I am definitely amongst the growing group of developers that are fascinated and thrilled by node.js, its thriving community, its being simple yet powerful, super-fast and scalable.
Although my main language remains PHP (mostly because my employer wants me to work with it, but also because of its enormous libraries collection and its maturity as a language for the web), I can undoubtedly see a future with most of the cool apps out there being developed with node.js. I am convinced that, should I start a new project of my own today, a project that I believed would conquer the market, I would totally go for a lightweight HTML5 + CSS3 + JS (with the help of Angular.js) interface backed by a powerful node.js (with express.js)-based API.
So when I came to know about this new, elegant and lightweight blogging platform named Ghost and based on node.js I was more than happy and I thought it was just what we needed to be finally set free from WordPress! But I then worked out that I was almost surely wrong.
WordPress is a CMS, not a blogging platform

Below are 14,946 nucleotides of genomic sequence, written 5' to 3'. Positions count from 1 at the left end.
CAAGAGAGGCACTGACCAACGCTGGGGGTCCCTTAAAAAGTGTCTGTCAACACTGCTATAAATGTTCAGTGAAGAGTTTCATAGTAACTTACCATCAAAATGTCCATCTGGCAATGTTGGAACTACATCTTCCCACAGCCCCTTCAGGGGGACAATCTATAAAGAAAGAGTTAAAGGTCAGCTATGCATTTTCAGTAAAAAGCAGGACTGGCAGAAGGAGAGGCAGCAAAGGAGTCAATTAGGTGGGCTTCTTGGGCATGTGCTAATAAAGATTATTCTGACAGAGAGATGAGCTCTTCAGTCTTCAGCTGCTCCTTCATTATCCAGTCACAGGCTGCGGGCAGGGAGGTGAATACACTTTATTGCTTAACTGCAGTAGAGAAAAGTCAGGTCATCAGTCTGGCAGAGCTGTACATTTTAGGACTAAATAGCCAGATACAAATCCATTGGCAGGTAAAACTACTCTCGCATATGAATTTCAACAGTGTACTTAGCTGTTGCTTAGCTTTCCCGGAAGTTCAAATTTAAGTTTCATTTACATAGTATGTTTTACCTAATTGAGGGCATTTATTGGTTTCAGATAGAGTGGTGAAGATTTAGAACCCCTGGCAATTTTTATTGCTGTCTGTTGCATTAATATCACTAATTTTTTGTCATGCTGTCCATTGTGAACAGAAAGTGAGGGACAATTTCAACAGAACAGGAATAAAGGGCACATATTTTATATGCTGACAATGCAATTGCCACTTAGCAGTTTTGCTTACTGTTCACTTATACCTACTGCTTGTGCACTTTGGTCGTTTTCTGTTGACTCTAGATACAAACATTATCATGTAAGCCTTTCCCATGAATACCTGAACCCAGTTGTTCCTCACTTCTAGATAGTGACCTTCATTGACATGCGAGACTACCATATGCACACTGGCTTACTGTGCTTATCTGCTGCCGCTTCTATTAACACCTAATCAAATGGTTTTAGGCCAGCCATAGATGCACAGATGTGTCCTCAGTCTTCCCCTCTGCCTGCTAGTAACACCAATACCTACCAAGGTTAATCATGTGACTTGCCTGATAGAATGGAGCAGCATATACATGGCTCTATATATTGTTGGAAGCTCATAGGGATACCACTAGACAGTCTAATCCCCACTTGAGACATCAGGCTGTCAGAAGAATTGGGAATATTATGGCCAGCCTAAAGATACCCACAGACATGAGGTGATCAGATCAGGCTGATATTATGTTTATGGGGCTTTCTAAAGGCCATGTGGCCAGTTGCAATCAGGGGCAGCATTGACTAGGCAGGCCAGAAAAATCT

While it still remains the best blogging platform out there, as of today WordPress is a fully fledged CMS and, in my opinion, it’s the best CMS you might desire. It’s simple enough to use and it’s got so many plugins and extensions that to call it an ecosystem wouldn’t mean overrating it. And, to be fair, the fact that it’s based on PHP means that it can run virtually everywhere with the minimum effort required.
Ghost is what it claims to be: just a blogging platform
Ghost is beautiful, easy to use and it’s got everything in the right place. The dashboard is right the one that you would love to have in your WordPress blog. And it’s seriously fast, and you would expect that since it’s built on node.js. But it’s limited to blogging and they (the developers) want it to be so. That’s great indeed, but it means that you have to be sure that your blog will always be just a blog, nothing more. And you’ve got to know that, apart from the pleasure of a great platform for writing, you’re not going to have a lot more in terms of functionalities and extensions. Of course they’ll come in the future, but we can easily say that in the foreseeable future they won’t be as many as WordPress.
They’re both great platforms, WordPress being a lot more mature, Ghost being still in its infancy. Just don’t think of them as one replacing the other. They do different things, and they both work. Decide what your website is gonna be about and then pick the right platform for you!---